Focus on the insights and knowledge your audiences need, and the issues they want to know more about, and your thought leadership is more likely to achieve its goals.
It sounds so simple, doesn’t it? But this advice is frequently ignored.
In our experience, people who create thought leadership often launch straight into their idea without identifying any need for it among their audiences. To make matters worse, they often choose a topic that is well-trodden and overexposed.
Safe spaces: Where are the best ideas?
Instead of coming up with an entirely fresh, valuable idea, or pursuing something that might be a crowded field but is too crucial to ignore, they are retreating to easier options: ideas that are stale, mediocre and overdone. Their content occupies the bottom two quadrants in the diagram below – it should be in the top two.
Why is this happening?
Budgets in B2B marketing are often tight, so priorities in terms of where to invest have to be considered carefully. Brands often overlook or short cut thought leadership strategy in the rush to take their content to market, but it’s a vital component of any campaign: setting clear objectives, aligning the expectations of internal stakeholders and fully understanding the needs of the market will always pay off.
Hot or not?
Our survey of nearly 1,000 senior business leaders gives a good indication of what thought leadership audiences are looking for. Our topics heatmap helps you to see at a glance which topics are hot on the corporate agenda – and which are not. The findings might surprise you.
1. Strategic themes win the day
Business leaders are most interested in thought leadership that covers business strategy: 43% want to read about it, which is more than double the number that want to read about technology (20%), operations (19%) and the business environment (18%).
A lot of companies are publishing reams of content on technology, but while tech will remain in the limelight (see below), our research shows that if you want to reach C-suite audiences you will have to elevate the story to a more strategic level.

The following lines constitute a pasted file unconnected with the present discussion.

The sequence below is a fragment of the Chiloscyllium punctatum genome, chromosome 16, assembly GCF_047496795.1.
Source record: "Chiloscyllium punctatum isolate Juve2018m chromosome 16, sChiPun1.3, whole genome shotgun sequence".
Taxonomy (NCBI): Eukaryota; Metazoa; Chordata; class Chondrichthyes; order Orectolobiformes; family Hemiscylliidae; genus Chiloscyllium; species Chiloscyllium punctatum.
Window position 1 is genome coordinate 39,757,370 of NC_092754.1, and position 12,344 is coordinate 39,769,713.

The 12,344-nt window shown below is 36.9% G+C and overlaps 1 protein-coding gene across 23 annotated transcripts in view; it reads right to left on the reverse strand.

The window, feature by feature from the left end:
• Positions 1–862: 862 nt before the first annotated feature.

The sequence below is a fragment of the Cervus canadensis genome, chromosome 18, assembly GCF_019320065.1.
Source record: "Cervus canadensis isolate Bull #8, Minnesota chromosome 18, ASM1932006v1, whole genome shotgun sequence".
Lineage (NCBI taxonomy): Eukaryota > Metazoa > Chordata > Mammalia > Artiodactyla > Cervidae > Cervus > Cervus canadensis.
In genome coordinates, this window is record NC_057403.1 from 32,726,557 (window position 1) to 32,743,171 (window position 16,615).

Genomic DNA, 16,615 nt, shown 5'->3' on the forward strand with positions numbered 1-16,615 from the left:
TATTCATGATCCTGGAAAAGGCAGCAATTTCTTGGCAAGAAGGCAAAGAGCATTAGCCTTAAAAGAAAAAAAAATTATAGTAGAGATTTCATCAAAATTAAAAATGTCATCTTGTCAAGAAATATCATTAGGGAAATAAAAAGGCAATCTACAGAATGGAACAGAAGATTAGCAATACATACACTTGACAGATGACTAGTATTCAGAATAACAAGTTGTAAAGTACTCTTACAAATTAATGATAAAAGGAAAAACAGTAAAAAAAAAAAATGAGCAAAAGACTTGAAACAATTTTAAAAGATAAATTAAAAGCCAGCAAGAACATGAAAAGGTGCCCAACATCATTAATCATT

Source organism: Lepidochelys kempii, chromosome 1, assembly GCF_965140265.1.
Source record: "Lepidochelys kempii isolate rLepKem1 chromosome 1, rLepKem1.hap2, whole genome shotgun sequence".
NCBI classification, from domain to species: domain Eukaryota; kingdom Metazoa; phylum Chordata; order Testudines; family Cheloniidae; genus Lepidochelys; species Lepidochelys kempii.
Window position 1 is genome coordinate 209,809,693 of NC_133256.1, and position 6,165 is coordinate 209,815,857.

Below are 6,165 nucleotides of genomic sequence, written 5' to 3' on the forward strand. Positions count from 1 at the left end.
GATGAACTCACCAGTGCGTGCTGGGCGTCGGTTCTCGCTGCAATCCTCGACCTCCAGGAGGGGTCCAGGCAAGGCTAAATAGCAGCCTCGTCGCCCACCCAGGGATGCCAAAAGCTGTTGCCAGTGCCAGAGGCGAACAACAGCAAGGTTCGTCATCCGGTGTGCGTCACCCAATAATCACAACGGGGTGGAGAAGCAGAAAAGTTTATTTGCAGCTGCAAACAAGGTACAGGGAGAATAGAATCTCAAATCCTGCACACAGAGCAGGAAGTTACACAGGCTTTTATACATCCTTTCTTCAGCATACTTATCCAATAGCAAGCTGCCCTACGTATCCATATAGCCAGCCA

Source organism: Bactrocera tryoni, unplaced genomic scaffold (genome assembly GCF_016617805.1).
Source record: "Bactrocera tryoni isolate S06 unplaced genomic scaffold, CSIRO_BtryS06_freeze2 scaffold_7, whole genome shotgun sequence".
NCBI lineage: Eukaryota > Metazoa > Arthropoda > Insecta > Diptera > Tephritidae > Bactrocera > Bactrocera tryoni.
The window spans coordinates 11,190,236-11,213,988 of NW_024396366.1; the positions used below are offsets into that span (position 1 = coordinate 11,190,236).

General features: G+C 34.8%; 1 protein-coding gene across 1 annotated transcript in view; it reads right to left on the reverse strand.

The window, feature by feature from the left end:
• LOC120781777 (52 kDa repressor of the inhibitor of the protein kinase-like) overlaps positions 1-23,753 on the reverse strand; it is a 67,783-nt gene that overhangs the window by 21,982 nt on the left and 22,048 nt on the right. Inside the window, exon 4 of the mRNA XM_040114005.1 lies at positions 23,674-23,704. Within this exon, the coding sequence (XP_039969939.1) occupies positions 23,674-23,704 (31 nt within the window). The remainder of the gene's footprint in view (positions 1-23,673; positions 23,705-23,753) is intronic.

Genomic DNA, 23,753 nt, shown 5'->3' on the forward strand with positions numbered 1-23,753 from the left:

Percentage of respondents
2. Common topics are losing ground
There is now limited demand for thought leadership on corporate social responsibility and mergers & acquisitions. Content on corporate sustainability might struggle to engage a broad business audience, as this too comes low on the list of topics.
Of course, there will always be executives who do need insight in these areas. But if you want to connect with a wider C-suite audience, then you will need to seek out topics that are higher up the strategic agenda.
3. Tech trends battle for top spot
A great deal of thought leadership today covers trends in new technologies, and our research shows that the internet of things has overtaken artificial intelligence as the tech to watch.
Anecdotally, all the hype is around AI and machine learning, but only 38% of business leaders want more insight on these topics. Many more (51%) are hungry for content that deals with the IoT. And even more popular than the tech itself are topics related to cyber risk (53%) and digital business models (60%).
4. Client experience is a top priority
The technological advancements of the past decade have expanded the services firms can offer. Services such as cloud, autonomous databases and the IoT are all becoming the main breadwinners for Silicon Valley’s tech giants – for example, end-user spending on IoT solutions is due to increase by a factor of seven by 2025. But opportunities for differentiation are rare.
So brands are now turning to their customer experience (CX) teams to give them a new competitive advantage: CX and customer service is the topic that senior business leaders most want to learn more about (69%). Reports such as Verizon’s Winning the CX War will give brands an edge, and this is unlikely to change any time soon.
For more detailed analysis of 27 topic areas and the appetite for them across a range of C-suite roles in a variety of sectors, explore our interactive topics heatmap here.
Don’t assume you know what they want
So unless you put in the time to find out whether your chosen topic is likely to resonate – whether it’s for a new project or a repeated one – your programme is at an immediate disadvantage.
Our advice is this: be clear on who your audience is, then do the research to identify their needs. That way, you’ll get your topic right first time.